All this while, about 30 minutes worth, Opalent had maintained her vigil over the sleeping cyclops. Opalent could hear the commotion outside, but the cyclops was still sound asleep. Not particularly desirous of going over and kicking the cyclops in the back to wake him, Opalent used one of the bones the party had gathered for a possible decoy, and threw it at the recumbent cyclops. The cyclops merely shrugged it off and continued his slumber. Opalent went down the stairs to get another, bigger bone. She also ordered the lid be raised all the way to give her room for more arm swing for more velocity for the next throw. Although Opalent had to throw the bone to the side of the marble column that was between her and the cyclops, she made an excellent throw that firmly struck the cyclops right in the middle of his back. The cyclops brought his right arm around to scratch his back where the bone had hit him. Then the cyclops suddenly woke up! He sat up, then turned and looked right at where Opalent had thrown the bone from the pseudo coffin! But Opalent had quickly retreated down the stairs to the level below and so was not seen.

After a few seconds of trying to clear his head and trying to figure out what had touched him, the cyclops finally heard the commotion outside with his goat herd. He gathered up his huge eight-foot long club and crawled outside. Opalent heard the cyclops crawl out the door, then she arose to the top of the stairs again. Opalent then climbed out of the coffin and crossed the floor to the door to the outside. She could see the cyclops marching across the clearing towards the right, directly away from the mausoleum. When the cyclops was at least 50 yards away, Opalent hurried back to the stairs and whispered as loud as she could, “Let’s go now! The cyclops is moving away!” Gwenette then helped Vox most of the way up the stairs, and then Opalent joined in to help him climb out of the coffin-stairs. Then Gwenette went back down the stairs and helped carry the table to the surface, then went back to help with Tureg. Somebody did have the good sense to wake Lightstep, else he might have been left behind. The party left the burning torch at the bottom of the stairs, and didn’t take time to close the lid to the coffin they had just emerged from.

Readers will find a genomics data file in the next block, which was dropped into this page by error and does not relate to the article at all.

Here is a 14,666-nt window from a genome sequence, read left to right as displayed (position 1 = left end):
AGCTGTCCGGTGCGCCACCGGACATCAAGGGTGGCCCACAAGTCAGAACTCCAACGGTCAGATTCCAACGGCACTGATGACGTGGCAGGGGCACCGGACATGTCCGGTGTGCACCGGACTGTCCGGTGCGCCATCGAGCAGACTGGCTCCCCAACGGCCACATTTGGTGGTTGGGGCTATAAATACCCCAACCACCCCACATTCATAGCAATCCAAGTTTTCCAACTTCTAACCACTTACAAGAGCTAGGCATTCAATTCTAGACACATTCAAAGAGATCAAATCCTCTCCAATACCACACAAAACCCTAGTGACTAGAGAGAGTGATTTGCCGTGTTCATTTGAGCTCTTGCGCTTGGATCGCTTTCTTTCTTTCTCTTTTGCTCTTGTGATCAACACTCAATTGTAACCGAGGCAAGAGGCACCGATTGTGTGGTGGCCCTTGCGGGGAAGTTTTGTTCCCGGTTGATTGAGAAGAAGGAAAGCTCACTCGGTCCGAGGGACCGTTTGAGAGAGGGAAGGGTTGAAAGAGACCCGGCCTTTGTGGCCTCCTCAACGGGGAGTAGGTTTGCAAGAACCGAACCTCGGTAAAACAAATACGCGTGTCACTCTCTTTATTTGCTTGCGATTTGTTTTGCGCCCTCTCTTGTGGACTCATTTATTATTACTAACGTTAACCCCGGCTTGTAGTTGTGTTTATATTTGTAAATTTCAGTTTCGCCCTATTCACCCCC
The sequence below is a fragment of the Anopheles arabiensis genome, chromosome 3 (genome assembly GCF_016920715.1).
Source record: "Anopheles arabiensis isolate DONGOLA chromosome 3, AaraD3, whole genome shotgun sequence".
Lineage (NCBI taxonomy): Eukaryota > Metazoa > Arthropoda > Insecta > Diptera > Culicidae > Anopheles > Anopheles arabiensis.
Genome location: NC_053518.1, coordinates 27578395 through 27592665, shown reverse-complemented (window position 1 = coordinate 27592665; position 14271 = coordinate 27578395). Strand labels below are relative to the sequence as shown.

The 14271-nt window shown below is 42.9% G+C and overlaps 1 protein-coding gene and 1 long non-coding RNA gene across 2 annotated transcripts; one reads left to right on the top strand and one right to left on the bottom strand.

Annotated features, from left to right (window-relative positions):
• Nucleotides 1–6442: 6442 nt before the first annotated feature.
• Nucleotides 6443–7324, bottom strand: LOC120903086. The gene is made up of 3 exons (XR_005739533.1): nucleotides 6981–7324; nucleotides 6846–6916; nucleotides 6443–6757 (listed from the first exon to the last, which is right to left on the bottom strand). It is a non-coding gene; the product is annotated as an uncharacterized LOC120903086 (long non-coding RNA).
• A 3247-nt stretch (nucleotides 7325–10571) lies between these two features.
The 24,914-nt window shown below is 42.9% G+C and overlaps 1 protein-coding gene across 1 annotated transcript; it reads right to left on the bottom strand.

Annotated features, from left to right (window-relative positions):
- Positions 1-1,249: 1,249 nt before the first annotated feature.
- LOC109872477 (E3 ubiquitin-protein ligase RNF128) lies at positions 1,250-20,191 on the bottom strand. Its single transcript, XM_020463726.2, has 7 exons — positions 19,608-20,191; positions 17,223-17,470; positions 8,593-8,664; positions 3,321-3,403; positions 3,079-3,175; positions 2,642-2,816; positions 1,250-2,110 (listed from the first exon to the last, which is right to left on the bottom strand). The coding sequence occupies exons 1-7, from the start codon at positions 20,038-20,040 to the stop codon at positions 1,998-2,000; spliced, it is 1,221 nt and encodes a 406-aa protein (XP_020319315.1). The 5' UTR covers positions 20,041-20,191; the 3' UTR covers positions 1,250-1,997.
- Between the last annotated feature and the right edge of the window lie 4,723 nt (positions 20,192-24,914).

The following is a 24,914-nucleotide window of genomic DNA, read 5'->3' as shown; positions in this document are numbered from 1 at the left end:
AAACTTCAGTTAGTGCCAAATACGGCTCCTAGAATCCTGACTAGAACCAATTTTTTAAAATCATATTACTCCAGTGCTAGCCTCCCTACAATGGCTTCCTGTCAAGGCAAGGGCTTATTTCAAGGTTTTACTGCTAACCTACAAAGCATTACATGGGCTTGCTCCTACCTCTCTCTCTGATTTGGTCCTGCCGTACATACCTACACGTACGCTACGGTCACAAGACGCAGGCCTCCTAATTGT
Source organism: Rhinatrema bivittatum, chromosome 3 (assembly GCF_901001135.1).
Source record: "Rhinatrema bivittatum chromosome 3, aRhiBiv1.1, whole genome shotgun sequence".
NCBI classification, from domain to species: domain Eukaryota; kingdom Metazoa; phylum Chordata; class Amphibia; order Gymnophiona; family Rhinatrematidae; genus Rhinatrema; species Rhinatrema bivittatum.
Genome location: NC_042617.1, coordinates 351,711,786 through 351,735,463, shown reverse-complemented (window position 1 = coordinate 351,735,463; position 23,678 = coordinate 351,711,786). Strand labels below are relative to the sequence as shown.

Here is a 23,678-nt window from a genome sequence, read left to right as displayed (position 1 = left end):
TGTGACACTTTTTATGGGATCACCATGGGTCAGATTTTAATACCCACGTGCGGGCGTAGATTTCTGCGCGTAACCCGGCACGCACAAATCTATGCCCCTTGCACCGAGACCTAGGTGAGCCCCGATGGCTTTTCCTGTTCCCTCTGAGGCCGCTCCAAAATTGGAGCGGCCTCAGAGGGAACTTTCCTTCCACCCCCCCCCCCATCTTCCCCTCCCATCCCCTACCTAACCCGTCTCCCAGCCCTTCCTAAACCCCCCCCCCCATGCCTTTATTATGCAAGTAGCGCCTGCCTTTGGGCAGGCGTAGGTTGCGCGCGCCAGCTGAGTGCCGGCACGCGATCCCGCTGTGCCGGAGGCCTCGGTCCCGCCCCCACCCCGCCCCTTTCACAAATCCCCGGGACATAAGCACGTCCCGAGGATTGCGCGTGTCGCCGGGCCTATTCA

Then the party loaded the unconscious Tureg on the tabletop, and were able to easily carry it horizontally through the wide door of the mausoleum to the outside. The party then turned left and moved out for the woods. While they were moving as fast as they could, it was only at the pace of a brisk walk. They bunched up into a tight group, and moved so as to put the mausoleum building between them and the cyclops, should that giant creature decide to look back. Everyone could breathe a sigh of relief when they all finally reached the woods. Clayton quickly took a head count to ensure everyone was present and accounted for. Then, as they were about 50 yards north of the stream, they angled their way into the woods towards the stream. There was much stumbling about in the woods, as nobody dared light a torch where the cyclops could see it.

They finally made it to the stream, and then proceeded a few more paces to the east until Clayton reckoned they had made it about 100 yards into the woods. As could be expected, it was pitch dark in the woods with the leafy canopy blocking out all starlight from above. Clayton ordered the group to stay put while he reconnoitered back towards the clearing. A few moments later, he reappeared and said, “We are about 100 yards inside the woods. The cyclops should not be able to see us here. As long as we don’t make any loud noise we should be OK. We’ll just have to wait for the others to join us. Try to get some rest, I will watch our back trail.”